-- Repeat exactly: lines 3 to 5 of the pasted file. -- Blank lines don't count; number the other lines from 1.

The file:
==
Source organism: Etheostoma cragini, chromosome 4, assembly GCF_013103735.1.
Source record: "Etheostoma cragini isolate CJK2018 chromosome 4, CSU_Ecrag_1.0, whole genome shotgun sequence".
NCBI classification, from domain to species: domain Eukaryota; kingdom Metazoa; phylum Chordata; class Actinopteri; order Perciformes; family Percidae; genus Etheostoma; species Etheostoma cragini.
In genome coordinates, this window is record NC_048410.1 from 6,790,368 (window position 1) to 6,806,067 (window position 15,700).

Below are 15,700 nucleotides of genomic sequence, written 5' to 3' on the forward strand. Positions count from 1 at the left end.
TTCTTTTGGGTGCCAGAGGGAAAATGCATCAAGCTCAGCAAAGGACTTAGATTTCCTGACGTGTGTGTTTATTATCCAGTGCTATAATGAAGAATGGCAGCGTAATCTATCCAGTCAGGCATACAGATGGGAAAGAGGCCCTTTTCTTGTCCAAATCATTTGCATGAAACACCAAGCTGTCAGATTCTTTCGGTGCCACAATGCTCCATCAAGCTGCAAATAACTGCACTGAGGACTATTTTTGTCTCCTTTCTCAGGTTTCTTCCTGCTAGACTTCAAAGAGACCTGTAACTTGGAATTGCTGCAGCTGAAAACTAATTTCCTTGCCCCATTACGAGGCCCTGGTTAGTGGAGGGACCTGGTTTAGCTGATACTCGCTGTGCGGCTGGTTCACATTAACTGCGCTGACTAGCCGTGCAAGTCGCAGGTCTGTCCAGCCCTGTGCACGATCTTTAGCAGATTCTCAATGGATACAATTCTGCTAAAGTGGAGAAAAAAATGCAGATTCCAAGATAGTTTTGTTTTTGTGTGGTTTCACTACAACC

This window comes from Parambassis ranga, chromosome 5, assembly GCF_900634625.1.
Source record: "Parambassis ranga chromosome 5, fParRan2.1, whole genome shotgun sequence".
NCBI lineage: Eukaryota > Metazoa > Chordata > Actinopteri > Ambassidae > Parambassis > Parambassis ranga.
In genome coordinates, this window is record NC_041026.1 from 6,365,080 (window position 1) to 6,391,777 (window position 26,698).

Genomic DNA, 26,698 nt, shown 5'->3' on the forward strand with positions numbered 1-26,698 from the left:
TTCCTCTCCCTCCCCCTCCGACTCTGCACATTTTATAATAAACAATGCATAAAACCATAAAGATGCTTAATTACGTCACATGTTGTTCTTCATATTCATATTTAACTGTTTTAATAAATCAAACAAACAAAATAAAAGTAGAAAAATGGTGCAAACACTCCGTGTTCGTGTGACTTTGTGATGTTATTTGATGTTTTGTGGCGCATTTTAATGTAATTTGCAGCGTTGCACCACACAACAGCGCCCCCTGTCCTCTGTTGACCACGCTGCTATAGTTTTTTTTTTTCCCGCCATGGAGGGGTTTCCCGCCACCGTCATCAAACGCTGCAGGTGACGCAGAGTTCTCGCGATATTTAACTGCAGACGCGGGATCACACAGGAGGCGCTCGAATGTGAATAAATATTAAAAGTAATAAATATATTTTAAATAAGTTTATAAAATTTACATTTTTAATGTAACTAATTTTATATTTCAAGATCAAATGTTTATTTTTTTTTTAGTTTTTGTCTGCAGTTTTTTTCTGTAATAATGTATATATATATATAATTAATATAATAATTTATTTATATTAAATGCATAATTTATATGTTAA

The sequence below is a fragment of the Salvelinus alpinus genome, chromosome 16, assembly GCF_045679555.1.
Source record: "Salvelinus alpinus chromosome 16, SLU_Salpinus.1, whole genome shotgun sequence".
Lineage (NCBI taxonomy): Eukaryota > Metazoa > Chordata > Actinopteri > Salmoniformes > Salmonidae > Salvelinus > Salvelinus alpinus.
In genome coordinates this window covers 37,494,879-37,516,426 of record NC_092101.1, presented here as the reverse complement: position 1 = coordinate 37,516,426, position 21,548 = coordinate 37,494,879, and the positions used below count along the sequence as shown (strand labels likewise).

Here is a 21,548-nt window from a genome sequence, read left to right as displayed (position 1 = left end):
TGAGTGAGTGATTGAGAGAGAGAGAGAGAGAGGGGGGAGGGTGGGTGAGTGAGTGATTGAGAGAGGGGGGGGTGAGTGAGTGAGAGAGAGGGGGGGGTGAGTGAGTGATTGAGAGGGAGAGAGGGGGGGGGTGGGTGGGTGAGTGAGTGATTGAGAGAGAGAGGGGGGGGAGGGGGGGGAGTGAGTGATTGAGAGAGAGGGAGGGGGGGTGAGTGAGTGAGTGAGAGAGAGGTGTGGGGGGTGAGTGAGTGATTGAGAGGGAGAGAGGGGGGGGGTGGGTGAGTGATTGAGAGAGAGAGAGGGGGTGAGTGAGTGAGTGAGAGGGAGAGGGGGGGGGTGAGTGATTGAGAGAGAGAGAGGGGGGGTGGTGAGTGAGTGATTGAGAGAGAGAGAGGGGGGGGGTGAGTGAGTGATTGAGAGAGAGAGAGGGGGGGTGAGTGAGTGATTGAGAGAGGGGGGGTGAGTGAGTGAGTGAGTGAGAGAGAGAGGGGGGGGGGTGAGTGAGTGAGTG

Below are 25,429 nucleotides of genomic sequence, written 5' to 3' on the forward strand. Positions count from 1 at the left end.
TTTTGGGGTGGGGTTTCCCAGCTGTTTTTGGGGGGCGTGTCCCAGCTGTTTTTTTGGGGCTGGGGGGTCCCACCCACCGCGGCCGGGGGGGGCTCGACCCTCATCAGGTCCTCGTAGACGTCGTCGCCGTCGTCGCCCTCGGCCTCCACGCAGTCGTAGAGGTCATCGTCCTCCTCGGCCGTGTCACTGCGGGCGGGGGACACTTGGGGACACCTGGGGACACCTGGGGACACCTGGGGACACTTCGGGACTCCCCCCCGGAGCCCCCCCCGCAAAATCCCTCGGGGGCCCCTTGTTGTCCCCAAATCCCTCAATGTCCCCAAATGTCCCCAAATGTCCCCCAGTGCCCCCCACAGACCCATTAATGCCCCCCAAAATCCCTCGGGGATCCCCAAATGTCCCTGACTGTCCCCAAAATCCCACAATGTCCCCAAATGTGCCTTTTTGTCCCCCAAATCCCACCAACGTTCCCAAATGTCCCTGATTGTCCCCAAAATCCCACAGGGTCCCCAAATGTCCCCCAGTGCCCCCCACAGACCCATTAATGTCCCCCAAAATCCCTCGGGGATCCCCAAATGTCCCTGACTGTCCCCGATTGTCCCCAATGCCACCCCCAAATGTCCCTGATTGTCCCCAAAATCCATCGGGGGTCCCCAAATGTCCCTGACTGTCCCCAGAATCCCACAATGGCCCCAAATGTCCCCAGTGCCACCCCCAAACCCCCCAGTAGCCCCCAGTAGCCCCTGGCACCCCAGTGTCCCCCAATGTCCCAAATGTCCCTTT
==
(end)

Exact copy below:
NCBI classification, from domain to species: domain Eukaryota; kingdom Metazoa; phylum Chordata; class Actinopteri; order Perciformes; family Percidae; genus Etheostoma; species Etheostoma cragini.
In genome coordinates, this window is record NC_048410.1 from 6,790,368 (window position 1) to 6,806,067 (window position 15,700).

Below are 15,700 nucleotides of genomic sequence, written 5' to 3' on the forward strand. Positions count from 1 at the left end.